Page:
On May 24, 1911, one of the most notorious murders in Denver's history occurred. The riveting tale involves high society, adultery, drugs, multiple murder, and more, all set in Denver's grand old hotel, the Brown Palace.
On May 24, 1911, one of the most notorious murders in Denver's history occurred. The riveting tale involves high society, adultery, drugs, multiple murder, and more, all set in Denver's grand old hotel, the Brown Palace. The characters in this real-life melodrama could not have been better cast. This tragic story of a spectacular crime of passion and how it ruined the lives of those involved is one readers won't be able to put down.
This volume completes my three books about hundred-year-old hotels in the United States: Built to Last: 100+ Year-Old Hotels in New York (2009): 32 Hotels Built to Last: 100+ Year-Old Hotels East of the Mississippi (2011): 86 Hotels Built to Last: 100+ Year-Old Hotels West of the Mississippi (2017): 60 Hotels This trilogy describes 178 hotels in the United States that are each more than a hundred years old and fifty rooms or larger. The fascinating stories about their creation and the people who nurtured them represent great American business history. They should be a required reading for every hotel owner, general manager, hotel employee, and student of hotel management. Every hotel in the country should have copies on hand to distribute to hotel guests.
Lured by the promise of land and opportunity, miners, cowhands, laborers, settlers and fortune-seekers poured into Colorado during the mid-to-late 19th Century and into the 20th. To accommodate the population boom, industrious Coloradoans built scores of hotels some elaborate, some modest, all a touchstone to this critical era in Centennial State history. Join Alexandra Walker Clark on this tour through Colorado's historic hotels. Discover how the Oxford and Brown Palace Hotels have managed to maintain their elegance, while others such as the Timberline Hotel of Holy Cross City and the California Hotel of Independence have vanished. With timeless recipes from hotel kitchens, learn how hotels have adapted to eras like the Native American desertion and the Roaring Twenties.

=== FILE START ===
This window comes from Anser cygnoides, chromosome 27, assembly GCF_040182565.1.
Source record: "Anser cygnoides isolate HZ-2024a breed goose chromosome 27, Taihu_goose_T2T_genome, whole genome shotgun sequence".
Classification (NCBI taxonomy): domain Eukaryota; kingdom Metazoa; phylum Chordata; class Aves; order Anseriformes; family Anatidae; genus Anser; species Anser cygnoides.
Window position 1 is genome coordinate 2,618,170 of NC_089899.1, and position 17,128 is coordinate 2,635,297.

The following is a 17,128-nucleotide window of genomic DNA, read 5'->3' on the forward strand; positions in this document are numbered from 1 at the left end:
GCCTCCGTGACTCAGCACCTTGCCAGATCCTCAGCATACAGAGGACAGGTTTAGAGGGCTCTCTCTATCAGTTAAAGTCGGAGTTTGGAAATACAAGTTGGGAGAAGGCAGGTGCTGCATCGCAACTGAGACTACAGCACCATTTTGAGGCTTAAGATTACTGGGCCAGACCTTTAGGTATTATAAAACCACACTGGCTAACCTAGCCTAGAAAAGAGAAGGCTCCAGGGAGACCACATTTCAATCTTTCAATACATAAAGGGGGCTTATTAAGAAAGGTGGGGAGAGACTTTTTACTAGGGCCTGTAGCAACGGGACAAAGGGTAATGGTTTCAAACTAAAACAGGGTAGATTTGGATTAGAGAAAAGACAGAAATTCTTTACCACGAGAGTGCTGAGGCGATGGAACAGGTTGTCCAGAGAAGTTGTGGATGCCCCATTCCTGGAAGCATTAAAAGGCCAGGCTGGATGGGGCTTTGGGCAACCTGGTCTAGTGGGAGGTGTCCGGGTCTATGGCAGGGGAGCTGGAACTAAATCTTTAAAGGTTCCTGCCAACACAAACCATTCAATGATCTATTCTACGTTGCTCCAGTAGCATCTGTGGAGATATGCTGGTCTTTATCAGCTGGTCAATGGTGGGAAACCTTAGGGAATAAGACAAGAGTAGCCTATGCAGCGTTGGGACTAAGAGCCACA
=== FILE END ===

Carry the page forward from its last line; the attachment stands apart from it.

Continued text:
In her day, Eva Tanguay (1879-1947) was one of the most famous women in America. Widely known as the "I Don't Care Girl"-named after a song she popularized and her independent, even brazen persona-Tanguay established herself as a vaudeville and musical comedy star in 1904 with the New York City premiere of the show My Lady-and never looked back. Tanguay was, at the height of a long career that stretched until the early 1930s, a trend-setting performer who embodied the emerging ideal of the bold and sexual female entertainer. Whether suggestively singing songs with titles like "It's All Been Done Before But Not the Way I Do It" and "Go As Far As You Like" or wearing a daring dress made of pennies, she was a precursor to subsequent generations of performers, from Mae West to Madonna and Lady Gaga, who have been both idolized and condemned for simultaneously displaying and playing with blatant displays of female sexuality. In Queen of Vaudeville, Andrew L. Erdman tells Eva Tanguay's remarkable life story with verve. Born into the family of a country doctor in rural Quebec and raised in a New England mill town, Tanguay found a home on the vaudeville stage. Erdman follows the course of her life as she amasses fame and wealth, marries (and divorces) twice, engages in affairs closely followed in the press, declares herself a Christian Scientist, becomes one of the first celebrities to get plastic surgery, loses her fortune following the Wall Street Crash of 1929, and receives her last notice, an obituary in Variety. The arc of Tanguay's career follows the history of American popular culture in the first half of the twentieth century. Tanguay's appeal, so dependent on her physical presence and personal charisma, did not come across in the new media of radio and motion pictures. With nineteen rare or previously unpublished images, Queen of Vaudeville is a dynamic portrait of a dazzling and unjustly forgotten show business star.